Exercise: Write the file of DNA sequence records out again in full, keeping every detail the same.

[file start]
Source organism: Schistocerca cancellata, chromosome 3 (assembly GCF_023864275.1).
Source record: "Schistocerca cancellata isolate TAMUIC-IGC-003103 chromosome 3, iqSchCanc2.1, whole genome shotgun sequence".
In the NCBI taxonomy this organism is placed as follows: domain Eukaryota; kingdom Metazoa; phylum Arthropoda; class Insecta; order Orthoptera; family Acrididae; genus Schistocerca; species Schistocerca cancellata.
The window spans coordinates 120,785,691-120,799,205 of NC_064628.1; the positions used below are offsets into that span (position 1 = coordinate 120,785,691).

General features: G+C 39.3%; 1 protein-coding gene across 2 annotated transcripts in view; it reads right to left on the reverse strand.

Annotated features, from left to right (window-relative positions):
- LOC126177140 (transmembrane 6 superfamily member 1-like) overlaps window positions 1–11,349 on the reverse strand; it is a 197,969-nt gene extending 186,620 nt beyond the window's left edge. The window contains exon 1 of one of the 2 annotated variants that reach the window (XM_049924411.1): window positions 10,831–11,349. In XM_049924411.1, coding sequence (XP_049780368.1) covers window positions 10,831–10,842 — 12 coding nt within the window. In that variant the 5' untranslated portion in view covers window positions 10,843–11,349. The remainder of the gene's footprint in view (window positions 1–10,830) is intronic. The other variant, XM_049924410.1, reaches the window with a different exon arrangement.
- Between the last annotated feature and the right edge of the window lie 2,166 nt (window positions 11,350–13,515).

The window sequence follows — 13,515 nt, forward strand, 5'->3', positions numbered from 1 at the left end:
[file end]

Source organism: Schistocerca cancellata, chromosome 3 (assembly GCF_023864275.1).
Source record: "Schistocerca cancellata isolate TAMUIC-IGC-003103 chromosome 3, iqSchCanc2.1, whole genome shotgun sequence".
In the NCBI taxonomy this organism is placed as follows: domain Eukaryota; kingdom Metazoa; phylum Arthropoda; class Insecta; order Orthoptera; family Acrididae; genus Schistocerca; species Schistocerca cancellata.
The window spans coordinates 120,785,691-120,799,205 of NC_064628.1; the positions used below are offsets into that span (position 1 = coordinate 120,785,691).

General features: G+C 39.3%; 1 protein-coding gene across 2 annotated transcripts in view; it reads right to left on the reverse strand.

Annotated features, from left to right (window-relative positions):
- LOC126177140 (transmembrane 6 superfamily member 1-like) overlaps window positions 1–11,349 on the reverse strand; it is a 197,969-nt gene extending 186,620 nt beyond the window's left edge. The window contains exon 1 of one of the 2 annotated variants that reach the window (XM_049924411.1): window positions 10,831–11,349. In XM_049924411.1, coding sequence (XP_049780368.1) covers window positions 10,831–10,842 — 12 coding nt within the window. In that variant the 5' untranslated portion in view covers window positions 10,843–11,349. The remainder of the gene's footprint in view (window positions 1–10,830) is intronic. The other variant, XM_049924410.1, reaches the window with a different exon arrangement.
- Between the last annotated feature and the right edge of the window lie 2,166 nt (window positions 11,350–13,515).

The window sequence follows — 13,515 nt, forward strand, 5'->3', positions numbered from 1 at the left end: